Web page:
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Rodent control improves your farm’s health


With recent rain and cooler temperatures, sowing is in full swing in the southern areas of the state. And whilst weed prevention and control is at the front of many producers’ minds, there’s also a need to focus on rodent control. The focus maybe predominantly at a paddock level but the other areas of the home and enterprise should not be ignored.

The prolonged dry conditions have seen unprecedented on farm supplementary feeding of livestock either in the paddock or in confinement set ups. In many operations this steady stream of incoming hay or grain has seen on farm rodent numbers remain high regardless of a weaker summer harvest.

In a mixed enterprise rodent burdens can have wide-reaching impacts. They pose significant risks to cropping profitability, through seed destruction and spoilage. Rodents can destroy infrastructure through structural and electrical damage. But even more importantly they are recognised carriers of many diseases including Salmonella and Leptospirosis, as well as transporting parasites such as fleas.

Bayer’s livestock technical veterinarian Shahid Khalfan explains, “Rodents pose both an animal and human health risk for a number of reasons. Mice and rats act as reservoirs of the bacteria Leptospira which can cause the infection Leptospirosis in a wide variety of animals including humans. Infection is often transmitted during warm and wet weather conditions. With the bacteria spread through contact with soil, water or vegetation that has been contaminated with urine from infected animals.”

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Dr Khalfan went on to explain that people may recall a recent outbreak of Leptospirosis in dogs throughout Sydney, this was thought to be related to the rat populations being stirred up by an unprecedented number of major construction and infrastructure projects taking place. “On a farm level we see infection in cattle, and this is often identified through abortions, and reproductive losses in the breeding herd. Less commonly we may see an outbreak of mastitis and  increased numbers of sick cows.”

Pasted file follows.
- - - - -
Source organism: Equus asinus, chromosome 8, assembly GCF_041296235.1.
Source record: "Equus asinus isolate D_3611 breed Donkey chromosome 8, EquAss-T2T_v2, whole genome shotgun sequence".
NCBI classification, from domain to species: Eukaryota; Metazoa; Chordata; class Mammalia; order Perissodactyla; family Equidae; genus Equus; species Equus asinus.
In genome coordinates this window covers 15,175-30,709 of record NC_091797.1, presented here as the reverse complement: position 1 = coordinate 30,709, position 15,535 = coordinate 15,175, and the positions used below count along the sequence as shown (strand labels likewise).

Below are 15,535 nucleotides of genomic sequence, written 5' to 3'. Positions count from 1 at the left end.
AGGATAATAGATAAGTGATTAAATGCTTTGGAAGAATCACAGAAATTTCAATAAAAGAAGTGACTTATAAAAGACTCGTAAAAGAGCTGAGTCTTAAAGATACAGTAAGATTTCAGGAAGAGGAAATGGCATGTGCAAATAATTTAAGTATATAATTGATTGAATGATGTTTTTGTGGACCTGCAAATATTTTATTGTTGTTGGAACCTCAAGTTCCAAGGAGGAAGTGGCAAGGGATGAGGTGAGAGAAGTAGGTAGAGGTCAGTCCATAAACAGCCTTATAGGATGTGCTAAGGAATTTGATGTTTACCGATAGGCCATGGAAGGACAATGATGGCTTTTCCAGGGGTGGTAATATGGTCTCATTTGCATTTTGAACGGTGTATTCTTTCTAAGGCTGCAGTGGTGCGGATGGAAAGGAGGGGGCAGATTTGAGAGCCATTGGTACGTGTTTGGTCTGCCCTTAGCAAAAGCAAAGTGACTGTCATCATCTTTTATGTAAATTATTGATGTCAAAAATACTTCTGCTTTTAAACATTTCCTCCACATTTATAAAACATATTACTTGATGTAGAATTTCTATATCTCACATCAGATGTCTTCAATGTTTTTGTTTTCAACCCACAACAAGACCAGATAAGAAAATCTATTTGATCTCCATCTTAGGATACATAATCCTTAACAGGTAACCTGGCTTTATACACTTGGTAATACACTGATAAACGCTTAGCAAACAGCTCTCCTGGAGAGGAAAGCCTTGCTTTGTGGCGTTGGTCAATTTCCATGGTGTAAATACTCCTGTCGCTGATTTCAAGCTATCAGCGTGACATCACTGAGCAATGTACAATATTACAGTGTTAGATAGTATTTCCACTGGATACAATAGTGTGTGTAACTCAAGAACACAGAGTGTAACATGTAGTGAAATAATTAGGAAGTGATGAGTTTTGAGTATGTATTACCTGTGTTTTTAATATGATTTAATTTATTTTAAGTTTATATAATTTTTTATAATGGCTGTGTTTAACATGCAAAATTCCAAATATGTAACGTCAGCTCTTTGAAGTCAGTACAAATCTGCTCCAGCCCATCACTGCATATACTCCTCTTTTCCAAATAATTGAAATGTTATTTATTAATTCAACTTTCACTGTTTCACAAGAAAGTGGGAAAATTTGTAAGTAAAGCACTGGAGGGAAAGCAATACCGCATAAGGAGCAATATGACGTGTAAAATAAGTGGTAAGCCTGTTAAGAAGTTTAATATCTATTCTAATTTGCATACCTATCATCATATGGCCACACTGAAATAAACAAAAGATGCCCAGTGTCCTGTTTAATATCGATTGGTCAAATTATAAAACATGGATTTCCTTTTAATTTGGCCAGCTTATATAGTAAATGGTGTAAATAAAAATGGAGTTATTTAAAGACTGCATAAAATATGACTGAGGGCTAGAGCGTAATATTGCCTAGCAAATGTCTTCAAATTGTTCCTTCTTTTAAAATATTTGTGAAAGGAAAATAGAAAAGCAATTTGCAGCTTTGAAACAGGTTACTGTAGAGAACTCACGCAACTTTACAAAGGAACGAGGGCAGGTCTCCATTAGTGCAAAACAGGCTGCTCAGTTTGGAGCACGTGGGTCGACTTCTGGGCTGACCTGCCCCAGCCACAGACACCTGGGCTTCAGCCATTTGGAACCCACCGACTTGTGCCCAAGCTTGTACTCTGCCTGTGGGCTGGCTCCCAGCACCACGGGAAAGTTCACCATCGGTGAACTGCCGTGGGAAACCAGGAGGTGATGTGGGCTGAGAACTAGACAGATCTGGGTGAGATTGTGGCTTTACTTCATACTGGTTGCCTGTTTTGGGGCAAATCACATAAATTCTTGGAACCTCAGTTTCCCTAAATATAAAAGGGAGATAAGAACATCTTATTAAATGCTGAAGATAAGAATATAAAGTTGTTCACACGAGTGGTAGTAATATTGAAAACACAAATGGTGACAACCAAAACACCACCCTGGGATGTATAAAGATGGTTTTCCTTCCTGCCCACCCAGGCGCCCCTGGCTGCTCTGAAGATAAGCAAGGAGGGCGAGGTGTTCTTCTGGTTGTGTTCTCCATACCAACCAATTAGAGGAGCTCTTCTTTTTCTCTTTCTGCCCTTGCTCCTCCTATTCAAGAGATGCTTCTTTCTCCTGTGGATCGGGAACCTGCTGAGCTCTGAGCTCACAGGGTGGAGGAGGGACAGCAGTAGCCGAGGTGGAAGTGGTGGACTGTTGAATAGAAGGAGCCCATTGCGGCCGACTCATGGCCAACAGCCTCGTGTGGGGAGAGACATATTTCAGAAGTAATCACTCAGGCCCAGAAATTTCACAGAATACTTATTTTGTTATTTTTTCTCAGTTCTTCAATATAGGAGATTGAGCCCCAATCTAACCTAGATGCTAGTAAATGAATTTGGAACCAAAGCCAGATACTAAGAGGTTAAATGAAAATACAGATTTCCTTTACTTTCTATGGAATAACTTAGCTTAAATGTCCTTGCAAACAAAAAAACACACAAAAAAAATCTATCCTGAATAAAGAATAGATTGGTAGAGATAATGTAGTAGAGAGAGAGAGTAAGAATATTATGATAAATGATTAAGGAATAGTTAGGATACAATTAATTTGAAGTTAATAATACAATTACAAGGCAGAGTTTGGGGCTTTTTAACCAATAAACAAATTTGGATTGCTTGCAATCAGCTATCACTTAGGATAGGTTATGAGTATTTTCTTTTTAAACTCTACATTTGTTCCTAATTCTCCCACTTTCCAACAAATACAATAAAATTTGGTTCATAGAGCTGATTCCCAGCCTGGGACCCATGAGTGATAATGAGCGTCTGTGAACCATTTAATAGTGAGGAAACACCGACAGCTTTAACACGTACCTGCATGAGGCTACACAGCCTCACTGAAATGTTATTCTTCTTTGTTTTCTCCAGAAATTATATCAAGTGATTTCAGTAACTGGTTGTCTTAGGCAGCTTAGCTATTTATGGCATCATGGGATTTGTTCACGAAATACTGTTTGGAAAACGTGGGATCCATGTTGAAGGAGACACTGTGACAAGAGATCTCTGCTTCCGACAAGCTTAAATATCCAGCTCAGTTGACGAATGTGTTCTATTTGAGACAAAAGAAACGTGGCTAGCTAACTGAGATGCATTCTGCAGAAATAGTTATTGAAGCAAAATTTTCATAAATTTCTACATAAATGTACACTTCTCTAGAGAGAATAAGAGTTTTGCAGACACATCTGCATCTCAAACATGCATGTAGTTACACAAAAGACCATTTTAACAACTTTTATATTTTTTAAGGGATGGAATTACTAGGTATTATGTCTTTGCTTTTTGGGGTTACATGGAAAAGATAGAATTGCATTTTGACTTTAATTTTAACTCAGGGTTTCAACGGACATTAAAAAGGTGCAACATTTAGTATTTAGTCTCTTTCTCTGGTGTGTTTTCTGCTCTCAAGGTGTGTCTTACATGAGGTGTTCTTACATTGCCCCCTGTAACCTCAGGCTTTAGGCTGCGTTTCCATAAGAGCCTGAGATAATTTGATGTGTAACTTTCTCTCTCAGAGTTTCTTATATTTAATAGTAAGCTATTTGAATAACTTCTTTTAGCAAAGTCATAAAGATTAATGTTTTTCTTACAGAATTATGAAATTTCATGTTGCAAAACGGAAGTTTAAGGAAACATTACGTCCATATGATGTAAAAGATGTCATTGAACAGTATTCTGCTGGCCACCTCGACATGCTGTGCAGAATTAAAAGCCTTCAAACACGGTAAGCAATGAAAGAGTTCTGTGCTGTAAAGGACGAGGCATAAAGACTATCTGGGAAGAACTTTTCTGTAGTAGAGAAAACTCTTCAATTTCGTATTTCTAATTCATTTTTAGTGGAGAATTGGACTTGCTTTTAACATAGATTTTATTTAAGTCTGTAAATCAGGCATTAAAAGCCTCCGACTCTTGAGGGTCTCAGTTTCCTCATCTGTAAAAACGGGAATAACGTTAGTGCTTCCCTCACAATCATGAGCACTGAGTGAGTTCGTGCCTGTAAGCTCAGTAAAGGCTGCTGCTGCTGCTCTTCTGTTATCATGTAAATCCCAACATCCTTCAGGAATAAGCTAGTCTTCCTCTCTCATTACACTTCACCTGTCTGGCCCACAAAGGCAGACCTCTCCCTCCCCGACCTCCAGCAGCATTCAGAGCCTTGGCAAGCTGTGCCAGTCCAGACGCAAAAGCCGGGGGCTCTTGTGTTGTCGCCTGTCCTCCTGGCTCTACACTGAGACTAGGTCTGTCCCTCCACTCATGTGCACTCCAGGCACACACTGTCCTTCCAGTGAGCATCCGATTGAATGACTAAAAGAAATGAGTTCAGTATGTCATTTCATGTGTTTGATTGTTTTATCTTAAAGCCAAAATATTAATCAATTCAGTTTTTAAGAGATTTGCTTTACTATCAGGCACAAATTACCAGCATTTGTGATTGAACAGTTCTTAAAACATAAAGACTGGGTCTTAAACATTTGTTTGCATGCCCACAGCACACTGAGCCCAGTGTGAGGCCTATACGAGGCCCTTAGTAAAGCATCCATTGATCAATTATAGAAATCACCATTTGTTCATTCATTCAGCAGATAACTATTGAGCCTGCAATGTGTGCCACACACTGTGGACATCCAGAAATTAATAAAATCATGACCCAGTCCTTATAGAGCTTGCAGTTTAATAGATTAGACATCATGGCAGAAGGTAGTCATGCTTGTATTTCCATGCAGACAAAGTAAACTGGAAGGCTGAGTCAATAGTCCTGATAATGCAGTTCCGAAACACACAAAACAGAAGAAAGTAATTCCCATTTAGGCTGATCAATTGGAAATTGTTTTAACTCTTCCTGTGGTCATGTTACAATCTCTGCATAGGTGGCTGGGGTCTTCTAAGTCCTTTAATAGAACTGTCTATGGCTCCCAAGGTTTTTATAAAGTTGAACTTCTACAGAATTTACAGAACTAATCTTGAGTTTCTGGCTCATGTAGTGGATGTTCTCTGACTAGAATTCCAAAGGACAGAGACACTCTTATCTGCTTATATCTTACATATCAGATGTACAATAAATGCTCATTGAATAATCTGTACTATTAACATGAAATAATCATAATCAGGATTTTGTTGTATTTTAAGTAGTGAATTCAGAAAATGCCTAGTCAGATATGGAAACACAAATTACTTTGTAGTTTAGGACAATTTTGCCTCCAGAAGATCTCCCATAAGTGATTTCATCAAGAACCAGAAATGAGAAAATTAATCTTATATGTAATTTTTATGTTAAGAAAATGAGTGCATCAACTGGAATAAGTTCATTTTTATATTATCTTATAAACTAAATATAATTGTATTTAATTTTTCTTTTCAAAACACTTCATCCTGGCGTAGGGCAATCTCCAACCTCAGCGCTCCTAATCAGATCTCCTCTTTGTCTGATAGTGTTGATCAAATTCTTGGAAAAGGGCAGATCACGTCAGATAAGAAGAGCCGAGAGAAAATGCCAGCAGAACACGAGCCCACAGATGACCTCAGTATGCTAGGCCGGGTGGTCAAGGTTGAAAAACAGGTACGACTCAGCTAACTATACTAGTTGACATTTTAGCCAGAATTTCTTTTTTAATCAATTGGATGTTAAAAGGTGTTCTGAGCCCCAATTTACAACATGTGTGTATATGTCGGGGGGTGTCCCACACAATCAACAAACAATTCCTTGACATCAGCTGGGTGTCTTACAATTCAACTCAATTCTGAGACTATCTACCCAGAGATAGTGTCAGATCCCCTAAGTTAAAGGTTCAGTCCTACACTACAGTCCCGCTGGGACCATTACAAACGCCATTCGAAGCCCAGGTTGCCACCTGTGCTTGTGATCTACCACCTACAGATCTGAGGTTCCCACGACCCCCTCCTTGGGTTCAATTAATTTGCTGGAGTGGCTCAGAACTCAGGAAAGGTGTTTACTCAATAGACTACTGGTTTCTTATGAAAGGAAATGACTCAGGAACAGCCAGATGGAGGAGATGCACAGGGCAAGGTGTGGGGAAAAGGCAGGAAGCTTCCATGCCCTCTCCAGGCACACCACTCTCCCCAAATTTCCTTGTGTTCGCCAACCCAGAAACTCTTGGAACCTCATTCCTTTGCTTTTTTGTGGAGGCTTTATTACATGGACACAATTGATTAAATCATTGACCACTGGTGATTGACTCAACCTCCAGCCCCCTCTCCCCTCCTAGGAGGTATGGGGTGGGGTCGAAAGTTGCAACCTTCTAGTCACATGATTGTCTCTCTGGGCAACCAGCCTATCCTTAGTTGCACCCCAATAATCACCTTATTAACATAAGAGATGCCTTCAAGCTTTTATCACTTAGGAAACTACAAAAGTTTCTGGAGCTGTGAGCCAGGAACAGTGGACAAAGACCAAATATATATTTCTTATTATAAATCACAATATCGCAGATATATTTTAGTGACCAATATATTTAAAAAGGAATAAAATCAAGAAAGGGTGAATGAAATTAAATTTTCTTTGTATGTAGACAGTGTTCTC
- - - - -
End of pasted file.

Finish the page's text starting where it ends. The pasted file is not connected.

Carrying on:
“Prevention is better than a cure. So, I advise producers to ensure they are controlling rodent  numbers on farm and around the home during these wetter months and to maintain annual vaccination for leptospirosis in their reproducing stock.”

Bayer’s Racumin is a smart bait choice for around the farm and home control of rats and mice. It is available in multiple forms that can be used indoors and outside to suit different locations. It contains Coumatetralyl, a first-generation anticoagulant that works fast.  The first-generation anticoagulant is different to the second and third generation bates, Dr Khalfan explains “As a first generation bait, the coumatetralyl is metabolised very quickly, so after multiple  feeds the rodent not only dies quickly but they will carry less residue, this decreases the risk of  secondary poisoning to pets or wildlife who may scavenge on the dead rodents.”

Racumin is very palatable to rats and mice. It is made up of a combination of vegetable fats and carbohydrates that make it attractive therefore limiting bait phobia and shyness. To prevent unwanted contact by non-target species, Racumin contains a bitter agent and can be placed in secured bait stations allowing easy inspection and replenishment.  “Getting on top of the problem early before you see impacts to your enterprise is always the best approach and we have the ability to stop these diseases at the source” Dr Khalfan concluded.

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To learn more about Racumin, and Bayer’s range of Farm Hygiene and Animal Health products, head to, or ask your local independent Tuckers member store via one touch call, email or phone.